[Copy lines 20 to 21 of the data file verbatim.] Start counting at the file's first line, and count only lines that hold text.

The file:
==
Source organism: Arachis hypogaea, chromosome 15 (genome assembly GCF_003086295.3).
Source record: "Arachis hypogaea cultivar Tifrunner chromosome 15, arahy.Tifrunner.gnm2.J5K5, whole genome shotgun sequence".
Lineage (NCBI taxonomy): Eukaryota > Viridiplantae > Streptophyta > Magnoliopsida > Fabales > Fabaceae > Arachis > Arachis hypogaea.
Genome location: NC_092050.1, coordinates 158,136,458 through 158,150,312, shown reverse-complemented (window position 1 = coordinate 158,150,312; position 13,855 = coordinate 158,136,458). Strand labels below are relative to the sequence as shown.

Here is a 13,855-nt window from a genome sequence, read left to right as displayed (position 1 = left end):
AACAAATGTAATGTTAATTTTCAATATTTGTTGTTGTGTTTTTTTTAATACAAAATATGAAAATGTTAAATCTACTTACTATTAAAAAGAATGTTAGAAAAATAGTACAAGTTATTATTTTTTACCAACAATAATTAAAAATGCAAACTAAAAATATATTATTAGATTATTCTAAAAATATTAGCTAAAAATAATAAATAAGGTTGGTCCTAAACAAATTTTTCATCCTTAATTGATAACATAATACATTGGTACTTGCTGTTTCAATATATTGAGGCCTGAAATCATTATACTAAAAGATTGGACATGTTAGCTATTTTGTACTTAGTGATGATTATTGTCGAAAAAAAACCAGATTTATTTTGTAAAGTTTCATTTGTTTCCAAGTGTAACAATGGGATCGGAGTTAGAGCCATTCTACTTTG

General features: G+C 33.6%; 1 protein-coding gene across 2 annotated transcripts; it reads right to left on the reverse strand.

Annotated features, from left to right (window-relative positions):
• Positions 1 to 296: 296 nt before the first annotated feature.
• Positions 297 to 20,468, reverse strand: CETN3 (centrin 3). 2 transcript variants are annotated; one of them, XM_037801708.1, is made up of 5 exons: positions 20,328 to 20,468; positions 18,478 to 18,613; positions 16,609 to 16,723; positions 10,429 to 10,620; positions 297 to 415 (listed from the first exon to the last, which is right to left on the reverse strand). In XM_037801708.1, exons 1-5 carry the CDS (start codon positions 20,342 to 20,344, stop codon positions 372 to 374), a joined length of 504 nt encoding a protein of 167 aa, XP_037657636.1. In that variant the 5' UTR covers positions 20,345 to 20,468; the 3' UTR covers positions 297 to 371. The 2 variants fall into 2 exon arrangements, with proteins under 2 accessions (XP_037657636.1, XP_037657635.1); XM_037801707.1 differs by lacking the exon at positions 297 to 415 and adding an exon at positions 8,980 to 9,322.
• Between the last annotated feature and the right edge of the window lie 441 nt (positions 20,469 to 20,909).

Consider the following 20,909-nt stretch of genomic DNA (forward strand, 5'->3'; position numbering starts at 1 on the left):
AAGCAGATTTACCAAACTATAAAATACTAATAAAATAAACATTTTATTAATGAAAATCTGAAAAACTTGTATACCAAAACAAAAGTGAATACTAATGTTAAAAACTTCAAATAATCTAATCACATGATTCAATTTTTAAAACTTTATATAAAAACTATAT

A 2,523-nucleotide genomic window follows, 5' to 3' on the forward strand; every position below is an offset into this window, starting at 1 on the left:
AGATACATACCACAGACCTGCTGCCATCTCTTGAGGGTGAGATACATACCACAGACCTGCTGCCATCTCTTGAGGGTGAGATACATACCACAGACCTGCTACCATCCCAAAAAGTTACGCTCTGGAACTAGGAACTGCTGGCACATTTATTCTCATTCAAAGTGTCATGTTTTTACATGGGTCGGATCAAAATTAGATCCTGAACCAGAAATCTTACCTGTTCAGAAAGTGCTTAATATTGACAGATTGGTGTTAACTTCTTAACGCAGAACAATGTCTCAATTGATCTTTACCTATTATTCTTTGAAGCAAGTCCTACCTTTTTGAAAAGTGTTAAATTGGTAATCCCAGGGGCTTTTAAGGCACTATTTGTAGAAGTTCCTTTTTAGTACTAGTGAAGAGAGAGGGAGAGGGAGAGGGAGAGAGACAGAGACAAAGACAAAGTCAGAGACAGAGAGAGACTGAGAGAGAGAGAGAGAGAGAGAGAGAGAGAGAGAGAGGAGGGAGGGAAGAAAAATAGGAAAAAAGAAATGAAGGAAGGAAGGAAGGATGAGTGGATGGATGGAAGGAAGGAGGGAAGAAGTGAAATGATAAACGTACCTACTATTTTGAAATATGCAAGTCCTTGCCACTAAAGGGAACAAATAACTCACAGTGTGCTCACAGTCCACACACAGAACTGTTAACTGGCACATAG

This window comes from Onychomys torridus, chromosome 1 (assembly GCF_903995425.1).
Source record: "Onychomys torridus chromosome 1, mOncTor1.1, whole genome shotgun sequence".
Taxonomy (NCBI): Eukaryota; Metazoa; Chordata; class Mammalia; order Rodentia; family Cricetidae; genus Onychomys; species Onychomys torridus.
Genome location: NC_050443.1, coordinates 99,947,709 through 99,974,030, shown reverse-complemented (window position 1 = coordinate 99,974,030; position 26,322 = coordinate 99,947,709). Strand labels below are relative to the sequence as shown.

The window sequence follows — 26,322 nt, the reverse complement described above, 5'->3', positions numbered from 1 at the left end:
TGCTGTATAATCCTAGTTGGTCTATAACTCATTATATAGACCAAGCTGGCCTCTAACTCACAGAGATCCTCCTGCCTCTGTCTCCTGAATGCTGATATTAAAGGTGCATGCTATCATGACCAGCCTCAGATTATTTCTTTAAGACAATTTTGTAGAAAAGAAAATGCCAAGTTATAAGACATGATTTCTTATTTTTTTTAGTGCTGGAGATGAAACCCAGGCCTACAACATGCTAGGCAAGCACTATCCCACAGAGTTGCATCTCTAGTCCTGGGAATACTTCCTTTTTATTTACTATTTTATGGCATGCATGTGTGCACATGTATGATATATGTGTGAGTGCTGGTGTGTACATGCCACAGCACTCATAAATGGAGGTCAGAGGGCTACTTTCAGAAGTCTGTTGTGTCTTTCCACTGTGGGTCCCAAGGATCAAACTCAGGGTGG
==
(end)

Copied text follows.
The window sequence follows — 26,322 nt, the reverse complement described above, 5'->3', positions numbered from 1 at the left end:
TGCTGTATAATCCTAGTTGGTCTATAACTCATTATATAGACCAAGCTGGCCTCTAACTCACAGAGATCCTCCTGCCTCTGTCTCCTGAATGCTGATATTAAAGGTGCATGCTATCATGACCAGCCTCAGATTATTTCTTTAAGACAATTTTGTAGAAAAGAAAATGCCAAGTTATAAGACATGATTTCTTATTTTTTTTAGTGCTGGAGATGAAACCCAGGCCTACAACATGCTAGGCAAGCACTATCCCACAGAGTTGCATCTCTAGTCCTGGGAATACTTCCTTTTTATTTACTATTTTATGGCATGCATGTGTGCACATGTATGATATATGTGTGAGTGCTGGTGTGTACATGCCACAGCACTCATAAATGGAGGTCAGAGGGCTACTTTCAGAAGTCTGTTGTGTCTTTCCACTGTGGGTCCCAAGGATCAAACTCAGGGTGG